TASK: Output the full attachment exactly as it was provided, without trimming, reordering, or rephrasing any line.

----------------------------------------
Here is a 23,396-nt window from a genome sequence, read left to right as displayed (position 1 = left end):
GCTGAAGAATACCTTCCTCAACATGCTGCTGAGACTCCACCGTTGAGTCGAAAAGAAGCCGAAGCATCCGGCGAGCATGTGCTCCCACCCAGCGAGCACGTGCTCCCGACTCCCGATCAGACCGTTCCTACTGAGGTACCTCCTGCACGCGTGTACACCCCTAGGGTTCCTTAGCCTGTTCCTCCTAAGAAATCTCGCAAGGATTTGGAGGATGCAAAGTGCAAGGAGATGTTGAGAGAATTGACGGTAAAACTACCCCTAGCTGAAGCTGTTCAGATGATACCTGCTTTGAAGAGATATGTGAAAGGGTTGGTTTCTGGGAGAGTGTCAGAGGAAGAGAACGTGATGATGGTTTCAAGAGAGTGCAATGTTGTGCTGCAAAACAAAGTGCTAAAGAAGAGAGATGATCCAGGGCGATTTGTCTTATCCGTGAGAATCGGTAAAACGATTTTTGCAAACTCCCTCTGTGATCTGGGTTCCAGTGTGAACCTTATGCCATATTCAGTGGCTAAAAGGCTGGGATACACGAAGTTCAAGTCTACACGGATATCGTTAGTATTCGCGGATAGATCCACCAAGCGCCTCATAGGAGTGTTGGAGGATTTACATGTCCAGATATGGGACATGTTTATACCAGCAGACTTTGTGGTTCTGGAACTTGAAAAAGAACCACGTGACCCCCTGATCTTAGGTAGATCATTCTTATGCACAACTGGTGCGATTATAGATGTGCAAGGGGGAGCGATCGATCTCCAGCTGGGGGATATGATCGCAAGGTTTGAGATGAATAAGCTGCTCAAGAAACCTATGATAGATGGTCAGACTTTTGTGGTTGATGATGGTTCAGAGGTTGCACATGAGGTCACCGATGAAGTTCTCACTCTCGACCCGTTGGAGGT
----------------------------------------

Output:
Here is a 23,396-nt window from a genome sequence, read left to right as displayed (position 1 = left end):
GCTGAAGAATACCTTCCTCAACATGCTGCTGAGACTCCACCGTTGAGTCGAAAAGAAGCCGAAGCATCCGGCGAGCATGTGCTCCCACCCAGCGAGCACGTGCTCCCGACTCCCGATCAGACCGTTCCTACTGAGGTACCTCCTGCACGCGTGTACACCCCTAGGGTTCCTTAGCCTGTTCCTCCTAAGAAATCTCGCAAGGATTTGGAGGATGCAAAGTGCAAGGAGATGTTGAGAGAATTGACGGTAAAACTACCCCTAGCTGAAGCTGTTCAGATGATACCTGCTTTGAAGAGATATGTGAAAGGGTTGGTTTCTGGGAGAGTGTCAGAGGAAGAGAACGTGATGATGGTTTCAAGAGAGTGCAATGTTGTGCTGCAAAACAAAGTGCTAAAGAAGAGAGATGATCCAGGGCGATTTGTCTTATCCGTGAGAATCGGTAAAACGATTTTTGCAAACTCCCTCTGTGATCTGGGTTCCAGTGTGAACCTTATGCCATATTCAGTGGCTAAAAGGCTGGGATACACGAAGTTCAAGTCTACACGGATATCGTTAGTATTCGCGGATAGATCCACCAAGCGCCTCATAGGAGTGTTGGAGGATTTACATGTCCAGATATGGGACATGTTTATACCAGCAGACTTTGTGGTTCTGGAACTTGAAAAAGAACCACGTGACCCCCTGATCTTAGGTAGATCATTCTTATGCACAACTGGTGCGATTATAGATGTGCAAGGGGGAGCGATCGATCTCCAGCTGGGGGATATGATCGCAAGGTTTGAGATGAATAAGCTGCTCAAGAAACCTATGATAGATGGTCAGACTTTTGTGGTTGATGATGGTTCAGAGGTTGCACATGAGGTCACCGATGAAGTTCTCACTCTCGACCCGTTGGAGGT